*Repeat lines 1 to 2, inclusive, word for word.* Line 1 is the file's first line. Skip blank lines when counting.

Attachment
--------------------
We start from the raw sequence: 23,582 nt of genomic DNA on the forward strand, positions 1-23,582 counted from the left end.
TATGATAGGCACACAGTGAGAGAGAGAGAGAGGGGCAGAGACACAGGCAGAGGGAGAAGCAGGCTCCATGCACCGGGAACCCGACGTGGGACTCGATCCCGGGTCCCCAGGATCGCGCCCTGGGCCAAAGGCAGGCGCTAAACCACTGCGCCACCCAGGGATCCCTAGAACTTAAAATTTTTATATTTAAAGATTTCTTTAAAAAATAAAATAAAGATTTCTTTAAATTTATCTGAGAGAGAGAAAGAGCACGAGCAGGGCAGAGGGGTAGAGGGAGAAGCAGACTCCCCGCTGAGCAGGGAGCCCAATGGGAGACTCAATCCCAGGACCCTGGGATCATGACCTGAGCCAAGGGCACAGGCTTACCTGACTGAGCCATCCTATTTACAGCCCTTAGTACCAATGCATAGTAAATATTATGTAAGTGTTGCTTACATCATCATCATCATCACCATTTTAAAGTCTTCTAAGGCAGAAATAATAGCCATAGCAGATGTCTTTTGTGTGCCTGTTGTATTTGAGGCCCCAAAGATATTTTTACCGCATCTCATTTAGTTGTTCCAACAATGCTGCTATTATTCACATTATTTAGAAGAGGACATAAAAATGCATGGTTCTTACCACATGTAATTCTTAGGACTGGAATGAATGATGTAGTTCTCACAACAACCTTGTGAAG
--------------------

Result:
We start from the raw sequence: 23,582 nt of genomic DNA on the forward strand, positions 1-23,582 counted from the left end.
TATGATAGGCACACAGTGAGAGAGAGAGAGAGGGGCAGAGACACAGGCAGAGGGAGAAGCAGGCTCCATGCACCGGGAACCCGACGTGGGACTCGATCCCGGGTCCCCAGGATCGCGCCCTGGGCCAAAGGCAGGCGCTAAACCACTGCGCCACCCAGGGATCCCTAGAACTTAAAATTTTTATATTTAAAGATTTCTTTAAAAAATAAAATAAAGATTTCTTTAAATTTATCTGAGAGAGAGAAAGAGCACGAGCAGGGCAGAGGGGTAGAGGGAGAAGCAGACTCCCCGCTGAGCAGGGAGCCCAATGGGAGACTCAATCCCAGGACCCTGGGATCATGACCTGAGCCAAGGGCACAGGCTTACCTGACTGAGCCATCCTATTTACAGCCCTTAGTACCAATGCATAGTAAATATTATGTAAGTGTTGCTTACATCATCATCATCATCACCATTTTAAAGTCTTCTAAGGCAGAAATAATAGCCATAGCAGATGTCTTTTGTGTGCCTGTTGTATTTGAGGCCCCAAAGATATTTTTACCGCATCTCATTTAGTTGTTCCAACAATGCTGCTATTATTCACATTATTTAGAAGAGGACATAAAAATGCATGGTTCTTACCACATGTAATTCTTAGGACTGGAATGAATGATGTAGTTCTCACAACAACCTTGTGAAG